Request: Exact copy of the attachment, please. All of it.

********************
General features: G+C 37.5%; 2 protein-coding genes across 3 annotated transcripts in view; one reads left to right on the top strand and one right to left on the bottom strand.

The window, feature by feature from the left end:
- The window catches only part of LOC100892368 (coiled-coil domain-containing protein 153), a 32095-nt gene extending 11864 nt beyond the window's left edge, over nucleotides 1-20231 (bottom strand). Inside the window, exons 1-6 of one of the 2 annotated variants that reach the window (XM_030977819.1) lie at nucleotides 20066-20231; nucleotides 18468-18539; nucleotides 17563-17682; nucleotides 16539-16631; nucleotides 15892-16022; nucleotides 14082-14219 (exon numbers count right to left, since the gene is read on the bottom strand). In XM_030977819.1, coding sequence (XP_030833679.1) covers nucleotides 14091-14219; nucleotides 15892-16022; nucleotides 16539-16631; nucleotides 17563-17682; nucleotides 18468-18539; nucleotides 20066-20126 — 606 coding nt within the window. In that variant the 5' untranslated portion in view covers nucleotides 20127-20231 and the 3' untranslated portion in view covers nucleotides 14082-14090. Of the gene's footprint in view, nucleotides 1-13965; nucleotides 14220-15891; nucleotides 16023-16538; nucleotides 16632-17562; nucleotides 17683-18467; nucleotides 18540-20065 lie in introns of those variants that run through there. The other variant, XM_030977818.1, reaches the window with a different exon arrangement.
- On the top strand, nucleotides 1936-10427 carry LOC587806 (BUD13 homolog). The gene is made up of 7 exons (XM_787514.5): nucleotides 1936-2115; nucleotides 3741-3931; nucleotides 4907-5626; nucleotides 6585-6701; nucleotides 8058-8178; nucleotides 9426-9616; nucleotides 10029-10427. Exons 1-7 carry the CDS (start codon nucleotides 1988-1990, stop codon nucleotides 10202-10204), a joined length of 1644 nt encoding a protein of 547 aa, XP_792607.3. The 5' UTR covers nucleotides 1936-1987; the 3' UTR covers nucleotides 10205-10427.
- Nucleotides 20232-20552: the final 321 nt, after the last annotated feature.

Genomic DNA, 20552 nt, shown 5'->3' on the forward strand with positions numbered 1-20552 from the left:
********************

General features: G+C 37.5%; 2 protein-coding genes across 3 annotated transcripts in view; one reads left to right on the top strand and one right to left on the bottom strand.

The window, feature by feature from the left end:
- The window catches only part of LOC100892368 (coiled-coil domain-containing protein 153), a 32095-nt gene extending 11864 nt beyond the window's left edge, over nucleotides 1-20231 (bottom strand). Inside the window, exons 1-6 of one of the 2 annotated variants that reach the window (XM_030977819.1) lie at nucleotides 20066-20231; nucleotides 18468-18539; nucleotides 17563-17682; nucleotides 16539-16631; nucleotides 15892-16022; nucleotides 14082-14219 (exon numbers count right to left, since the gene is read on the bottom strand). In XM_030977819.1, coding sequence (XP_030833679.1) covers nucleotides 14091-14219; nucleotides 15892-16022; nucleotides 16539-16631; nucleotides 17563-17682; nucleotides 18468-18539; nucleotides 20066-20126 — 606 coding nt within the window. In that variant the 5' untranslated portion in view covers nucleotides 20127-20231 and the 3' untranslated portion in view covers nucleotides 14082-14090. Of the gene's footprint in view, nucleotides 1-13965; nucleotides 14220-15891; nucleotides 16023-16538; nucleotides 16632-17562; nucleotides 17683-18467; nucleotides 18540-20065 lie in introns of those variants that run through there. The other variant, XM_030977818.1, reaches the window with a different exon arrangement.
- On the top strand, nucleotides 1936-10427 carry LOC587806 (BUD13 homolog). The gene is made up of 7 exons (XM_787514.5): nucleotides 1936-2115; nucleotides 3741-3931; nucleotides 4907-5626; nucleotides 6585-6701; nucleotides 8058-8178; nucleotides 9426-9616; nucleotides 10029-10427. Exons 1-7 carry the CDS (start codon nucleotides 1988-1990, stop codon nucleotides 10202-10204), a joined length of 1644 nt encoding a protein of 547 aa, XP_792607.3. The 5' UTR covers nucleotides 1936-1987; the 3' UTR covers nucleotides 10205-10427.
- Nucleotides 20232-20552: the final 321 nt, after the last annotated feature.

Genomic DNA, 20552 nt, shown 5'->3' on the forward strand with positions numbered 1-20552 from the left: